Basilan (AsiaNews) - "We have opened contacts with the kidnappers, but, at the moment, there is no official news about the condition of the two kidnapped volunteers", says Fr Angel Calvo, head of the Christian-Muslim Interreligious Movement for Solidarity and Peace. Fr Calvo is now following the developments in the kidnapping of Esperancita Hupida and Millet Mendoza.
The Spanish women, who run two different nongovernmental organizations in the area, were kidnapped last Monday by an armed group on the island of Basilan in the southern Philippines, a hotspot for the fundamentalist group Abu Sayyaf, linked to al Qaeda and responsible for killings and kidnappings in the past. "According to initial reconstructions", Fr Calvo tells AsiaNews, "it appears that the two volunteers were kidnapped by one or two gangs connected to Abu Sayyat; they are local fringe groups that often use kidnappings to earn money in order to finance their struggle".
Fr Calvo says that the local government and the military have begun negotiations with the kidnappers, but at the moment "there have been no concrete replies to the appeals". He does not exclude the possibility that the kidnappers could respond "within the next few hours" or at most "within a couple of days", in order to reach an agreement with government forces and proceed with the liberation of the volunteers.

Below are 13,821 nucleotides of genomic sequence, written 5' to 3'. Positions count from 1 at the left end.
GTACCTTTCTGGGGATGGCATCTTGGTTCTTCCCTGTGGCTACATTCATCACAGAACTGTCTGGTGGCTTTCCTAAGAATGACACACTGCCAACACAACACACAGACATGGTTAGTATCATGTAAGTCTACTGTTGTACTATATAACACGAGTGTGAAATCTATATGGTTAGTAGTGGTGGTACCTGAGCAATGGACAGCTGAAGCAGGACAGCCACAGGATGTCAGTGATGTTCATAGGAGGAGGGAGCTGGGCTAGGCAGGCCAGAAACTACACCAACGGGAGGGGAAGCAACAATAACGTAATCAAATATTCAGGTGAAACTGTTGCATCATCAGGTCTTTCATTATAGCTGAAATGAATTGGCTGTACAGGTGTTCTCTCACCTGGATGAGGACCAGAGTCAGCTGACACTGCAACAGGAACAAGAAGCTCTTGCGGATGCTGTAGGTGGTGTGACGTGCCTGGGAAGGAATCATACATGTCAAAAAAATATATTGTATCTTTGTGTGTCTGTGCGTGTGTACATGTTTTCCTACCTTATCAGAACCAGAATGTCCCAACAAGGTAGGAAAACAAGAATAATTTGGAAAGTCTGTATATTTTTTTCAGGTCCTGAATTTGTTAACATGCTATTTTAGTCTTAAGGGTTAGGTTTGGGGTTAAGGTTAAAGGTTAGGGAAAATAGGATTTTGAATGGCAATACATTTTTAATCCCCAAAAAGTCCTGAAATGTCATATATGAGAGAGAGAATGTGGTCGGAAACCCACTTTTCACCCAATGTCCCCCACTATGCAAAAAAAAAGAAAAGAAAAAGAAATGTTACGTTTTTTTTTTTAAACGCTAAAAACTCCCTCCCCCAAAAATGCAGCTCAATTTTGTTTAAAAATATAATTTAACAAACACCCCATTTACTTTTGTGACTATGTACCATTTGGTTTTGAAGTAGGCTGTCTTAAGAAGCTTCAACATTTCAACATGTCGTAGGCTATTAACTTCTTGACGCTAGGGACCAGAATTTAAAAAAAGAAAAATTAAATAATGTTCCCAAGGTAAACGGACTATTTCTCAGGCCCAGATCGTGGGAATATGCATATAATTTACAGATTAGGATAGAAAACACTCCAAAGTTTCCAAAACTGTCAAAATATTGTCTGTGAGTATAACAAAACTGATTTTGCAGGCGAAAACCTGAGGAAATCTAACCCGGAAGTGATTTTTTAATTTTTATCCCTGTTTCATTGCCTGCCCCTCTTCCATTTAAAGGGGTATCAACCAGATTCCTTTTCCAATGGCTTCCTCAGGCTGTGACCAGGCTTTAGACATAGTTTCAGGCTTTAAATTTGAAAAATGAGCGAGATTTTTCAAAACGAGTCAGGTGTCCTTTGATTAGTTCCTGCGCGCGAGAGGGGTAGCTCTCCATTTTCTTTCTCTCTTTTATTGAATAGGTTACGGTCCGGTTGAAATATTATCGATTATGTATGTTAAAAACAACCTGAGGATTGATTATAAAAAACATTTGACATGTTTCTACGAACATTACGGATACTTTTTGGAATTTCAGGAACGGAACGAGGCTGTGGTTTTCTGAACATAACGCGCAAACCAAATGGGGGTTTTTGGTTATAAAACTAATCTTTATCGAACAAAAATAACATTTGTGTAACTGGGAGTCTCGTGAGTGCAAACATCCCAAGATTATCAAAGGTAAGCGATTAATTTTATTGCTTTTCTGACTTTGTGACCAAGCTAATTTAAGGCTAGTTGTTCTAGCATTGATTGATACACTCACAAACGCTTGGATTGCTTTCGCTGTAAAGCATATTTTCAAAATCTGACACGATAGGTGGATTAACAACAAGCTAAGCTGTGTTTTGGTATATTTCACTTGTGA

"The aim of the kidnapping is extortion", Fr Angel Calvo continues, "and there is no religious or confessional reason behind it". In his opinion, the women found themselves "in the wrong place at the wrong time", and they were not even the original kidnapping targets. Since these are two foreign volunteers, from Europe, the kidnappers may have anticipated earning a larger ransom.
The Filipino military marines have stopped patrolling the area, for the sake of reaching a peaceful resolution in instead of forcing the hands of the kidnappers. "We want to guarantee the possibility of peaceful negotiations", commander Domingo Valdez tells a local newspaper, "and we are hopeful that the victims will be released". This hope is also shared by Fr Calvo, who says that he is "waiting to find out the real intentions" of the kidnappers within the next few hours. He emphasizes, finally, "the solidarity of the Muslim community", which "is asking that the sacred month of Ramadan be respected", and that there not be "further episodes of violence". Christians and Muslims, together, are asking that the volunteers "be released", and that the area may enjoy a "full and lasting peace".
Esperancita Cupida, 42, runs the local branch of the Nagdilaab Foundation, which operates humanitarian programs on behalf of the war-torn local population. Millet Mendoza works for the Tabang Mindanaw association.